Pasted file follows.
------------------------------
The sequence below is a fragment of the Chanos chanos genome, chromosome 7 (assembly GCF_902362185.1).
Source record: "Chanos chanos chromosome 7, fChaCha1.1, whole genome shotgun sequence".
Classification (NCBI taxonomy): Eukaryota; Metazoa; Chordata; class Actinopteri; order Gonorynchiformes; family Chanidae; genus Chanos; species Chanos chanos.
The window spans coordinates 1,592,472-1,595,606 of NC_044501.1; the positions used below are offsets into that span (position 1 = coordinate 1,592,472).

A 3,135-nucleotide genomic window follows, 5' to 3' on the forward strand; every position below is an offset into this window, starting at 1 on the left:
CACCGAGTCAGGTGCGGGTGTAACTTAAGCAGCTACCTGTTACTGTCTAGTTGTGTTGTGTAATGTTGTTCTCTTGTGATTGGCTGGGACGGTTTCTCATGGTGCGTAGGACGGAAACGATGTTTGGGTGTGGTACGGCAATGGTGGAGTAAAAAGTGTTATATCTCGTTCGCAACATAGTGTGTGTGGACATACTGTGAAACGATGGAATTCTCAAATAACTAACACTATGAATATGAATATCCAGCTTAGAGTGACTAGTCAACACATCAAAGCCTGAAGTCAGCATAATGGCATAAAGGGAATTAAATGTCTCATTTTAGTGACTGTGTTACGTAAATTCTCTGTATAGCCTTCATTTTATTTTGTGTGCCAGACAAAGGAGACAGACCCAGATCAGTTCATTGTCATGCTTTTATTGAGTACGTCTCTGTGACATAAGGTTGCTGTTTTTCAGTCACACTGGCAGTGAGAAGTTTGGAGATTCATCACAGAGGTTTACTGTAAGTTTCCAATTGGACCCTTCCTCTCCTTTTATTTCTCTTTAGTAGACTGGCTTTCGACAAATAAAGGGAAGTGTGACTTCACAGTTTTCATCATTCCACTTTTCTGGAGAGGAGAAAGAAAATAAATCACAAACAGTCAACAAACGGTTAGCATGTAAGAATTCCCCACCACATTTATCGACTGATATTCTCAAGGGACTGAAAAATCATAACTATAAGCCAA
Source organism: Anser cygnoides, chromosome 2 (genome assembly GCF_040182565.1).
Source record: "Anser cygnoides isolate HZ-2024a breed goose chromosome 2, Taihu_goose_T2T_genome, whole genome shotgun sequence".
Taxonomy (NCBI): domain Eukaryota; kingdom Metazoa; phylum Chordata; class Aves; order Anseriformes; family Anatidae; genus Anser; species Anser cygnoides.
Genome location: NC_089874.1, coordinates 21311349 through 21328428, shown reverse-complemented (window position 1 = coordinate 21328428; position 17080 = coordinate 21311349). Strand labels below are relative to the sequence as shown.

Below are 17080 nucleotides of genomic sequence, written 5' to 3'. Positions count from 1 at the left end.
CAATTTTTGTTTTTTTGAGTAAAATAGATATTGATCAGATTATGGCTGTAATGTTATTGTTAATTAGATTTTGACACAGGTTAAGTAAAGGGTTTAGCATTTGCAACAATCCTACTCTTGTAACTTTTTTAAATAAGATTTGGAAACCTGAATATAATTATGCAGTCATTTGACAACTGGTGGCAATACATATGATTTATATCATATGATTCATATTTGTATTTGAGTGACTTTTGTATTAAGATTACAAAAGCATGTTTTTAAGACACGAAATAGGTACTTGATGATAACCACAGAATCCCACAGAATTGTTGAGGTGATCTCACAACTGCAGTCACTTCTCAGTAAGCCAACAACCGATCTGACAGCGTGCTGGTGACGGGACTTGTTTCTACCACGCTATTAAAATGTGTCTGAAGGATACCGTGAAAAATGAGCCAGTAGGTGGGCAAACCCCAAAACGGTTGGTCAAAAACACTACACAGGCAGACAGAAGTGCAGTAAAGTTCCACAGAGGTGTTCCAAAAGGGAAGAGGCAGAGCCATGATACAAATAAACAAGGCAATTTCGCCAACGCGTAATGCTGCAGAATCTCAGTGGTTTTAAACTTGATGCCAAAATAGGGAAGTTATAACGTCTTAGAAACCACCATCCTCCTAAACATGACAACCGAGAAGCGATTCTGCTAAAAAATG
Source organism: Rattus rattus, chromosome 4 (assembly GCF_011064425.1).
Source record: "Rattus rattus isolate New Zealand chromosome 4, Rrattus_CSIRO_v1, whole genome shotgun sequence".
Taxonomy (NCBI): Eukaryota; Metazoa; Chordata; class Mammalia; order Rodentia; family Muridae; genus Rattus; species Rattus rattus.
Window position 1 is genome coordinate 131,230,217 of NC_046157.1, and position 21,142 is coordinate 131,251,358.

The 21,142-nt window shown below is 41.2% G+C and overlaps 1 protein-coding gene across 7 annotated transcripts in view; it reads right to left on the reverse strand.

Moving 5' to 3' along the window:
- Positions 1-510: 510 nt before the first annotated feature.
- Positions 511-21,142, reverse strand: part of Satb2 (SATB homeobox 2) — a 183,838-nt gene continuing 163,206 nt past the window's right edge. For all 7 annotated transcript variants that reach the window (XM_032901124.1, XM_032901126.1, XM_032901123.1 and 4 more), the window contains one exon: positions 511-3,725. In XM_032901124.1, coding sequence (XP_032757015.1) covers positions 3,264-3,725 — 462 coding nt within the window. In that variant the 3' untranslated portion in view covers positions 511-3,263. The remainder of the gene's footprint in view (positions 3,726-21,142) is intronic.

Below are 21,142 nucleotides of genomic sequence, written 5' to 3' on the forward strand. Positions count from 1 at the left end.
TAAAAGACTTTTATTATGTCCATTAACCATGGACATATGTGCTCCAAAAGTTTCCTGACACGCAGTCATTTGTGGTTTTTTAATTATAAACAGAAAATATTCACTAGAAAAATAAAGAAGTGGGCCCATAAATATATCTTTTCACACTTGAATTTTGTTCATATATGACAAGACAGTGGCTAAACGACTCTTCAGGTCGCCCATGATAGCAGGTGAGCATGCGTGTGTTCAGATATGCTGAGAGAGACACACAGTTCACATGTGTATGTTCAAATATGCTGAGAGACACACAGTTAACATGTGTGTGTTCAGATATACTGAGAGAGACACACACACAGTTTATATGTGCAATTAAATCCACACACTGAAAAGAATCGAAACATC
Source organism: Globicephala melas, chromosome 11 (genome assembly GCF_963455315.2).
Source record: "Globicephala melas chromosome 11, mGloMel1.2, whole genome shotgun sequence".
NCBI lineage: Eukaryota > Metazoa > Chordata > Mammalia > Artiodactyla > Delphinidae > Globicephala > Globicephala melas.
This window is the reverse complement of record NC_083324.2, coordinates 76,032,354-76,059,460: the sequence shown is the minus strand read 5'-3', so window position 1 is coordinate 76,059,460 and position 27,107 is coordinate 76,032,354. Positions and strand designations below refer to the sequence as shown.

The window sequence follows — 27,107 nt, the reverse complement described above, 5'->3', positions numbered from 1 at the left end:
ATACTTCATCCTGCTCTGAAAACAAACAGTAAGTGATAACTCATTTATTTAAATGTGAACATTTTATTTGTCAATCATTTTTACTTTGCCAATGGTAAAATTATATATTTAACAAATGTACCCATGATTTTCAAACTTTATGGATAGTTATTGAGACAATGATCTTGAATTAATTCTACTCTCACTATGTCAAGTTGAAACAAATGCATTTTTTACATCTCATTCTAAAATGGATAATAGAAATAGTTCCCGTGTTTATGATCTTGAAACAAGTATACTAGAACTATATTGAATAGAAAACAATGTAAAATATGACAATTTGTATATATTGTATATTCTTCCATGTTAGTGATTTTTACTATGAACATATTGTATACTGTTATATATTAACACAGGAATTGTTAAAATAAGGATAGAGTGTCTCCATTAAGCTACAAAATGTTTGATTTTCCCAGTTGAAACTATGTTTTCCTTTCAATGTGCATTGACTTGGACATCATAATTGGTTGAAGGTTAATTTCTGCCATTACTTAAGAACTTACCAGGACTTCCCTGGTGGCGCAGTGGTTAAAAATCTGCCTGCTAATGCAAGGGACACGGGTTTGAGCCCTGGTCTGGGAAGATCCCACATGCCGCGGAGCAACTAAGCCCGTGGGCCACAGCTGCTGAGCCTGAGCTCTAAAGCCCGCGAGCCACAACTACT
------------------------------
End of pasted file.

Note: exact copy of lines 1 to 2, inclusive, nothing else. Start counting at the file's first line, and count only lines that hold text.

The sequence below is a fragment of the Chanos chanos genome, chromosome 7 (assembly GCF_902362185.1).
Source record: "Chanos chanos chromosome 7, fChaCha1.1, whole genome shotgun sequence".